tion of subsidiary companies is where a corporation owning
patent rights or franchises parcels out the territory which it


controls to various subsidiary organizations, which may pay
yearly royalties or percentages, or may pay for the privileges
they get hy giving a "lump sum" in cash, or by
gi^ ^e parent company a part of their capital
stock, or by a combination of all of these "consid-
erations/' In this way the stockholders of the parent company
avoid much of the risk, and also the neceeity of raising a large
cash capital. This method has been pursued by the American
Bell Telephone Company and other well known companies with
signal success. Subsidiary companies, while being distinct cor-
porations, are dependent upon the controlling company, usually,
for their existence, and almost universally for their financing
and management to a considerable extent.

Auxiliary companies are sometimes the medium through
which profits that should belong to stockholders of the parent
company are diverted to the pockets of the directors and their
associates. In the history of railroad building in the United
States there are many instances where the man-
agers of a railroad company have organized a so-
called "construction company" to build an exten-
sion to its lines, and have then formed a separate corporation in
which the ownership of the extension was nominally vested,
and which proceeded to make a contract with the construction
company to build and equip its line, paying for it with its bonds,
issued for an amount in excess of the actual cost, and also with
its entire capital stock, which by some fiction of bookkeeping was
made to appear paid up in cash. The extension having been
built with the proceeds of the bonds, or perhaps a part of them
only, the next step was to sell or lease the new line to the old
company on terms that made the stock held by the construction
company a valuable asset. This and the remaining bonds, if any,
could then be divided in kind or sold and the proceeds dis-
tributed in cash. The morality of such a transaction as this is,
to say the least, questionable, though judgment should not be


passed in any specific instance without full knowledge of all the

Of late corporations have been organized for a new function,

i. e. that of holding a controlling interest of the stock of other

corporations. The validity of these "parasite corporations/' as

they have been called, is yet to be passed upon by

Securities f ne C0lir t s . If permitted to stand, they mav have

Companies "

far reaching consequences by giving a few men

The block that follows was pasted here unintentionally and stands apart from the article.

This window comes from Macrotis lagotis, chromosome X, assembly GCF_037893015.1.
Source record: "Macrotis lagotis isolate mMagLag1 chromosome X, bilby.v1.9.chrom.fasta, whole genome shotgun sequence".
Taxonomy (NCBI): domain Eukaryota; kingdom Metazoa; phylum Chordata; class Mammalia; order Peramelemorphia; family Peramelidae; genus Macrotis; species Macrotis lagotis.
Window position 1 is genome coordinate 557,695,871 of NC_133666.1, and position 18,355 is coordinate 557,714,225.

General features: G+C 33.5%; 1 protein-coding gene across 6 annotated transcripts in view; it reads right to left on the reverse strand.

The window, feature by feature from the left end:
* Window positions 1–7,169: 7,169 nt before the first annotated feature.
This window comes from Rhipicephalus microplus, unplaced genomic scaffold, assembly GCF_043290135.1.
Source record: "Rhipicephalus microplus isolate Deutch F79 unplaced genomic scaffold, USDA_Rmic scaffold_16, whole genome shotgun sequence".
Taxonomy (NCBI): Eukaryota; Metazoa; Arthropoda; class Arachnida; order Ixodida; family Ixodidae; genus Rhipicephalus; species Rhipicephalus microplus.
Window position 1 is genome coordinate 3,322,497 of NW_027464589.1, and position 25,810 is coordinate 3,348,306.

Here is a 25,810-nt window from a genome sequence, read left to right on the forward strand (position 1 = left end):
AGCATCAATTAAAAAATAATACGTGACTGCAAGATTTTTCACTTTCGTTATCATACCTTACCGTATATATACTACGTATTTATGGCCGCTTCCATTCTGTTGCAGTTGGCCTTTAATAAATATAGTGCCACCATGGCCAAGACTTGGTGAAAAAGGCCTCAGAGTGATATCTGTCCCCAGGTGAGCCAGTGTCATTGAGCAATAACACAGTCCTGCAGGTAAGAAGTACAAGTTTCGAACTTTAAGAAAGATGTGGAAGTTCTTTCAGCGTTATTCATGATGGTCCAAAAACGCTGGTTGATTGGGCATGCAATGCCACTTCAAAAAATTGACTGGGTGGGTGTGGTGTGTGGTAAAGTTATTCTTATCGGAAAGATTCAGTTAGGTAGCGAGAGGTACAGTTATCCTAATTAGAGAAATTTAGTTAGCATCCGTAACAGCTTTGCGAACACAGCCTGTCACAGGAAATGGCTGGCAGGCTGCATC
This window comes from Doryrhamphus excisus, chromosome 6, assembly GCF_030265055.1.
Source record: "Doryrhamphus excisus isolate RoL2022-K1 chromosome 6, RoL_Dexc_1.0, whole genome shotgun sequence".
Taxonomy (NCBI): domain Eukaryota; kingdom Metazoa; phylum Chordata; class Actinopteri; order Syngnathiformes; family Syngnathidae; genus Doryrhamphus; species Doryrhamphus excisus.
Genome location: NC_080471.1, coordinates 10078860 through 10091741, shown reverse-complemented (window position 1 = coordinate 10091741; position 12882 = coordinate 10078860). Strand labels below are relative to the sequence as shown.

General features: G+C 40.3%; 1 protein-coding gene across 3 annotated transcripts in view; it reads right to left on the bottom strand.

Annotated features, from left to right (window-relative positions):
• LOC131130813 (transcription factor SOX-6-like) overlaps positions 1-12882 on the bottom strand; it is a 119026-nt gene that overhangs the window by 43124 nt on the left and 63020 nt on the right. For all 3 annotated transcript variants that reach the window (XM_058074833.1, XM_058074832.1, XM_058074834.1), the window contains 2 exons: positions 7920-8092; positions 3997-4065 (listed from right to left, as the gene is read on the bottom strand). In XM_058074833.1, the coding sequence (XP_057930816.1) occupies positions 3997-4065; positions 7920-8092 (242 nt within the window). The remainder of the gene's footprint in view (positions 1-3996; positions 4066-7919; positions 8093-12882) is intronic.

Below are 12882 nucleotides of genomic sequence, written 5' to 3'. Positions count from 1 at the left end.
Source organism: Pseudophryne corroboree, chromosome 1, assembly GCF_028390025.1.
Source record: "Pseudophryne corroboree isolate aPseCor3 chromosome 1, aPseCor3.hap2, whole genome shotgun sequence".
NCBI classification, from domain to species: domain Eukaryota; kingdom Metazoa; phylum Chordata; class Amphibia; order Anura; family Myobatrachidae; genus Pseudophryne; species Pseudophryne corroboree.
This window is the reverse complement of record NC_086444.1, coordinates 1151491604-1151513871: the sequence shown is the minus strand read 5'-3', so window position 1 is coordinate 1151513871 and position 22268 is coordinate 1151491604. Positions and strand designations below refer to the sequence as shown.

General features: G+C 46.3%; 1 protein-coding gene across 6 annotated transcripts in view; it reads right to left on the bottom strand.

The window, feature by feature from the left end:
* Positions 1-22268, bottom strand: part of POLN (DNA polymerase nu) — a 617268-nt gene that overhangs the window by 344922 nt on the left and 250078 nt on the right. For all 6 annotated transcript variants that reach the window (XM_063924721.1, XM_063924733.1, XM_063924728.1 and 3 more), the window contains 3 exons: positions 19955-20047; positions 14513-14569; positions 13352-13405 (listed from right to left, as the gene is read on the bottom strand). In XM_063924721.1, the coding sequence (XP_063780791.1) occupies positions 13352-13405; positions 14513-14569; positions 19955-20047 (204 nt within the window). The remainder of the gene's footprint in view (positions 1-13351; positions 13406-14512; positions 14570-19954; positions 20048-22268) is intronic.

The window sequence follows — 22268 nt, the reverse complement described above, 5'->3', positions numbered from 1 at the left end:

control of large interests, although owning comparatively little
capital. Let us consider the case of a stockholding corporation
with, say, $60,000,000 capital and this capital invested in, say,
51 per cent, of the stock of a railroad capitalized for $100,000,-
000. The holders of a bare majority of the stock of the stock-
holding or parasite corporation would then exercise control
over both corporations. Thus $30,000,100 of stock would be
able to control $100,000,000 of capital. But let us carry this
one step further and suppose a majority of the stock of the
parasite corporation held by another company of the same kind
with a capital of, say, $31,000,000. The owners of only a little
over $15,500,000 of its stock would then exercise effective con-
trol of the $60,000,000 company, and through it of the $100,-
000,000 company. This is an instance of a lesser corporation
controlling a greater. It is diametrically the opposite of the
subsidiary corporation. An example of a parasite corporation
is the Northern Securities Company, recently organized for the
purpose of merging the control of the Great Northern, Northern
Pacific and Chicago, Burlington & Quincy Railroads. This

attempt of merger has been declared illegal by the
Merger niegai courts on the ground of public policy, since such

a combination would remove competition, the
three roads being nearly parallel. The method of controlling
a greater corporation by means of a securities company holding
a majority of the stock, however, is a legal proceeding, in all
of those states where one corporation is permitted by statute


to own shares in another. It is merely an extreme exercise of
the principle of "majority rule."

Stockholding corporations designed to control greater cor-
porations by means of the majority rule, as outlined above, savor
somewhat of the methods of the so-called "trusts," which will
be considered in the next chapter.